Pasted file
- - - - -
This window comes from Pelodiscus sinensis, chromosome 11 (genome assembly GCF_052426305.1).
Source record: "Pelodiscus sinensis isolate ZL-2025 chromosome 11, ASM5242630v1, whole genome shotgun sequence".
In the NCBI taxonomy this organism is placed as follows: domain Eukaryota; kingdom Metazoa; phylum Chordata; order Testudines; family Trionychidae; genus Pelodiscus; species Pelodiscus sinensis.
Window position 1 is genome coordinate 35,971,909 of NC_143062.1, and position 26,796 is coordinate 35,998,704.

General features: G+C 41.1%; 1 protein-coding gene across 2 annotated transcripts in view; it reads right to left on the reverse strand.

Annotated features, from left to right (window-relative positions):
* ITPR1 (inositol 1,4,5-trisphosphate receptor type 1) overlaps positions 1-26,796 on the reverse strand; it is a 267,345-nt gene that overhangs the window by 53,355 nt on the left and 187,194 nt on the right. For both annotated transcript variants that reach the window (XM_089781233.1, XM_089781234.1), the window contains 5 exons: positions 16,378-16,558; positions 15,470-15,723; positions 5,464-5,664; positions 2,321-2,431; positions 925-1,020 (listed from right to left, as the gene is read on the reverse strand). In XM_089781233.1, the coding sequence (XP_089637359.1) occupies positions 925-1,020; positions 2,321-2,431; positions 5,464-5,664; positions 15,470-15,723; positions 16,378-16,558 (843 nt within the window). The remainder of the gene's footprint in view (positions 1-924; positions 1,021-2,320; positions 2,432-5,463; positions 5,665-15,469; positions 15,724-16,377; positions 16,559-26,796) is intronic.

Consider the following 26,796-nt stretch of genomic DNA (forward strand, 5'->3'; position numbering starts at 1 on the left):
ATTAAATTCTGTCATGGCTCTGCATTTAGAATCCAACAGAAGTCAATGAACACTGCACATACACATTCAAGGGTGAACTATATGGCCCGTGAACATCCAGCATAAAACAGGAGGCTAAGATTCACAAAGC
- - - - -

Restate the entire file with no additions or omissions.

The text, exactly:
This window comes from Pelodiscus sinensis, chromosome 11 (genome assembly GCF_052426305.1).
Source record: "Pelodiscus sinensis isolate ZL-2025 chromosome 11, ASM5242630v1, whole genome shotgun sequence".
In the NCBI taxonomy this organism is placed as follows: domain Eukaryota; kingdom Metazoa; phylum Chordata; order Testudines; family Trionychidae; genus Pelodiscus; species Pelodiscus sinensis.
Window position 1 is genome coordinate 35,971,909 of NC_143062.1, and position 26,796 is coordinate 35,998,704.

General features: G+C 41.1%; 1 protein-coding gene across 2 annotated transcripts in view; it reads right to left on the reverse strand.

Annotated features, from left to right (window-relative positions):
* ITPR1 (inositol 1,4,5-trisphosphate receptor type 1) overlaps positions 1-26,796 on the reverse strand; it is a 267,345-nt gene that overhangs the window by 53,355 nt on the left and 187,194 nt on the right. For both annotated transcript variants that reach the window (XM_089781233.1, XM_089781234.1), the window contains 5 exons: positions 16,378-16,558; positions 15,470-15,723; positions 5,464-5,664; positions 2,321-2,431; positions 925-1,020 (listed from right to left, as the gene is read on the reverse strand). In XM_089781233.1, the coding sequence (XP_089637359.1) occupies positions 925-1,020; positions 2,321-2,431; positions 5,464-5,664; positions 15,470-15,723; positions 16,378-16,558 (843 nt within the window). The remainder of the gene's footprint in view (positions 1-924; positions 1,021-2,320; positions 2,432-5,463; positions 5,665-15,469; positions 15,724-16,377; positions 16,559-26,796) is intronic.

Consider the following 26,796-nt stretch of genomic DNA (forward strand, 5'->3'; position numbering starts at 1 on the left):
ATTAAATTCTGTCATGGCTCTGCATTTAGAATCCAACAGAAGTCAATGAACACTGCACATACACATTCAAGGGTGAACTATATGGCCCGTGAACATCCAGCATAAAACAGGAGGCTAAGATTCACAAAGC